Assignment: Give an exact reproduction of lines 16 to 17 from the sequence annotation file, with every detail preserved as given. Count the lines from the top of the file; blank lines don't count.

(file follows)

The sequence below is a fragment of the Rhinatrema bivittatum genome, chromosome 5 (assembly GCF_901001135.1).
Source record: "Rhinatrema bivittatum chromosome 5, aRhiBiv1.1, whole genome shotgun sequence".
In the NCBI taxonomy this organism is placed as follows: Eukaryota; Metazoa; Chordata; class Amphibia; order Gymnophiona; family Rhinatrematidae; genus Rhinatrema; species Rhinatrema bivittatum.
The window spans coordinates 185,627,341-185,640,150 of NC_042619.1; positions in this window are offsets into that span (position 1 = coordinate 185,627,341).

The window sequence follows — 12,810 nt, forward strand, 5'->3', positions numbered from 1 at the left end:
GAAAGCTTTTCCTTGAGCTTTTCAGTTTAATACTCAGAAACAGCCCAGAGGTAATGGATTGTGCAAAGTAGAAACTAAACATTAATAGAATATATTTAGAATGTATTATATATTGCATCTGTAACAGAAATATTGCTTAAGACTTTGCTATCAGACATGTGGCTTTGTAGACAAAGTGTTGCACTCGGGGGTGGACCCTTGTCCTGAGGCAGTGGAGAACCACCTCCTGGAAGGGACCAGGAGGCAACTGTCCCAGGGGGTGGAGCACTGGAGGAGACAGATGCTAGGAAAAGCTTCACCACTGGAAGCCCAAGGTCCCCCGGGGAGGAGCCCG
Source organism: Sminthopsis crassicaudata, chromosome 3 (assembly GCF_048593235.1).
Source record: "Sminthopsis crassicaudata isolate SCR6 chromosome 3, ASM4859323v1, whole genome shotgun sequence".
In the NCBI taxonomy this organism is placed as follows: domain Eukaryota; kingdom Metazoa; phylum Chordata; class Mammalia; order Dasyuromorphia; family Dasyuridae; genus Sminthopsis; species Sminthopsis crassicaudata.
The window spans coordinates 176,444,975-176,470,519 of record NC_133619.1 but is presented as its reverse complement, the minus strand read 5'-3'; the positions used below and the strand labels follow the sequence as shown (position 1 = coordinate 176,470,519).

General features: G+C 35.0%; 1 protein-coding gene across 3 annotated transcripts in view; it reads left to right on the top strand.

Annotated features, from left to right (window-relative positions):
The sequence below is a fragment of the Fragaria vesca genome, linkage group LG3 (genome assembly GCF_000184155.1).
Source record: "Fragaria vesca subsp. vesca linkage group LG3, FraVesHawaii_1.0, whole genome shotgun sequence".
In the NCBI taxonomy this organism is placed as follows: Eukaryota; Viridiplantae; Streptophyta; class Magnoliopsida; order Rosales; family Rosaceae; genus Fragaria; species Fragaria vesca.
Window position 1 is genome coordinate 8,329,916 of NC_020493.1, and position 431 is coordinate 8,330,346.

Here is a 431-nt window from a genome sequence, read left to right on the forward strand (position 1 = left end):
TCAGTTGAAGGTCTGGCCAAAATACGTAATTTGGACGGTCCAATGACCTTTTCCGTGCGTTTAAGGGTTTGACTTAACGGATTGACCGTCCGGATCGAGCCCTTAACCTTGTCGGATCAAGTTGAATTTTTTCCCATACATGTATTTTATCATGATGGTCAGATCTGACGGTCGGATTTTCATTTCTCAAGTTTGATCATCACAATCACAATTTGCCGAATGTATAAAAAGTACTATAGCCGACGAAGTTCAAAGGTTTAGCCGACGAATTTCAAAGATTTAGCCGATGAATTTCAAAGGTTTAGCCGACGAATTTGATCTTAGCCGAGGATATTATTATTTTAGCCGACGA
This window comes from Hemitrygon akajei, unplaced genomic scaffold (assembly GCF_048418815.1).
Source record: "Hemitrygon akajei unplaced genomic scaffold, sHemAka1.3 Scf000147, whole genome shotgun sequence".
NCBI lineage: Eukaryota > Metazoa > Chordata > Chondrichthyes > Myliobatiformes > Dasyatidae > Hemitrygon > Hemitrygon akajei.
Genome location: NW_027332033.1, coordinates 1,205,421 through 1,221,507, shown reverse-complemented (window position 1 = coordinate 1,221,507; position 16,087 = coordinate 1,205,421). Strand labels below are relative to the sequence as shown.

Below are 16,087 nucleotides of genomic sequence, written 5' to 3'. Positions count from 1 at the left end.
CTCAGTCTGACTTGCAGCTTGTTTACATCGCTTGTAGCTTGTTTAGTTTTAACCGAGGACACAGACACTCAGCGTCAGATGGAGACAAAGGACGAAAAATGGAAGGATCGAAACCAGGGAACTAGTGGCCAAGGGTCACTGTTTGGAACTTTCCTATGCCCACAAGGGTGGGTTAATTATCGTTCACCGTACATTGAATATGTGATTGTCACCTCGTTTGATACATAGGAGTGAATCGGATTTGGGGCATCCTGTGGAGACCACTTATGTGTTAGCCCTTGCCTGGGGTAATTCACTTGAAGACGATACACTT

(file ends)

Window position 1 is genome coordinate 8,329,916 of NC_020493.1, and position 431 is coordinate 8,330,346.

Here is a 431-nt window from a genome sequence, read left to right on the forward strand (position 1 = left end):